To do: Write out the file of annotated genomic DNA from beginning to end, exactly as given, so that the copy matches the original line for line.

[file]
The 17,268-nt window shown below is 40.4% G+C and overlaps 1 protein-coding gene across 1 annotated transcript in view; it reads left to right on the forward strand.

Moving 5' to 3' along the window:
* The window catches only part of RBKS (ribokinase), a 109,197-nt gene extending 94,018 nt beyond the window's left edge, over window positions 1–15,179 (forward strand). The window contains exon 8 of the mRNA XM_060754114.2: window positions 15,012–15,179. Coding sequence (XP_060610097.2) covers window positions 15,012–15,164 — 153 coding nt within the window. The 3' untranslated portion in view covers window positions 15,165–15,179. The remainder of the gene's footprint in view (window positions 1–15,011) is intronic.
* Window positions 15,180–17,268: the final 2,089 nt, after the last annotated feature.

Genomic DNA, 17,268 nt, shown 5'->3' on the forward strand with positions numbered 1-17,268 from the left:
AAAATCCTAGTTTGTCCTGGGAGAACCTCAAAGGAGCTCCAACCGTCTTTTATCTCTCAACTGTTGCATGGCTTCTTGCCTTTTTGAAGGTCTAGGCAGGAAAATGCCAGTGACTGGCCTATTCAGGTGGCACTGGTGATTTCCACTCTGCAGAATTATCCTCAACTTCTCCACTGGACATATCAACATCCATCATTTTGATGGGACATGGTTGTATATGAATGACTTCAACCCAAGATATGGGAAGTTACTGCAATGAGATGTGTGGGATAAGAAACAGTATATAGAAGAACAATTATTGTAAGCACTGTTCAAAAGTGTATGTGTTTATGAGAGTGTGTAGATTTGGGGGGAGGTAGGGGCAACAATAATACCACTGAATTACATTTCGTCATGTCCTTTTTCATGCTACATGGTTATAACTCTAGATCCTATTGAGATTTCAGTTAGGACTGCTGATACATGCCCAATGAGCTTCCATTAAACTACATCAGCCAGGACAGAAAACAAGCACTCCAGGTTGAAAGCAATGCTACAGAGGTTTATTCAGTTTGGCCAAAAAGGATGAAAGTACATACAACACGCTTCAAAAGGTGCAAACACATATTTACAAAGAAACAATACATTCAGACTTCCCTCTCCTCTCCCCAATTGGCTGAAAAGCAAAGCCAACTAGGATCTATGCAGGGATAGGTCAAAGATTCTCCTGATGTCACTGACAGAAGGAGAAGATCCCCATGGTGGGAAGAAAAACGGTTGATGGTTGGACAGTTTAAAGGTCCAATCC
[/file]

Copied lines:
The 17,268-nt window shown below is 40.4% G+C and overlaps 1 protein-coding gene across 1 annotated transcript in view; it reads left to right on the forward strand.

Moving 5' to 3' along the window:
* The window catches only part of RBKS (ribokinase), a 109,197-nt gene extending 94,018 nt beyond the window's left edge, over window positions 1–15,179 (forward strand). The window contains exon 8 of the mRNA XM_060754114.2: window positions 15,012–15,179. Coding sequence (XP_060610097.2) covers window positions 15,012–15,164 — 153 coding nt within the window. The 3' untranslated portion in view covers window positions 15,165–15,179. The remainder of the gene's footprint in view (window positions 1–15,011) is intronic.
* Window positions 15,180–17,268: the final 2,089 nt, after the last annotated feature.

Genomic DNA, 17,268 nt, shown 5'->3' on the forward strand with positions numbered 1-17,268 from the left:
AAAATCCTAGTTTGTCCTGGGAGAACCTCAAAGGAGCTCCAACCGTCTTTTATCTCTCAACTGTTGCATGGCTTCTTGCCTTTTTGAAGGTCTAGGCAGGAAAATGCCAGTGACTGGCCTATTCAGGTGGCACTGGTGATTTCCACTCTGCAGAATTATCCTCAACTTCTCCACTGGACATATCAACATCCATCATTTTGATGGGACATGGTTGTATATGAATGACTTCAACCCAAGATATGGGAAGTTACTGCAATGAGATGTGTGGGATAAGAAACAGTATATAGAAGAACAATTATTGTAAGCACTGTTCAAAAGTGTATGTGTTTATGAGAGTGTGTAGATTTGGGGGGAGGTAGGGGCAACAATAATACCACTGAATTACATTTCGTCATGTCCTTTTTCATGCTACATGGTTATAACTCTAGATCCTATTGAGATTTCAGTTAGGACTGCTGATACATGCCCAATGAGCTTCCATTAAACTACATCAGCCAGGACAGAAAACAAGCACTCCAGGTTGAAAGCAATGCTACAGAGGTTTATTCAGTTTGGCCAAAAAGGATGAAAGTACATACAACACGCTTCAAAAGGTGCAAACACATATTTACAAAGAAACAATACATTCAGACTTCCCTCTCCTCTCCCCAATTGGCTGAAAAGCAAAGCCAACTAGGATCTATGCAGGGATAGGTCAAAGATTCTCCTGATGTCACTGACAGAAGGAGAAGATCCCCATGGTGGGAAGAAAAACGGTTGATGGTTGGACAGTTTAAAGGTCCAATCC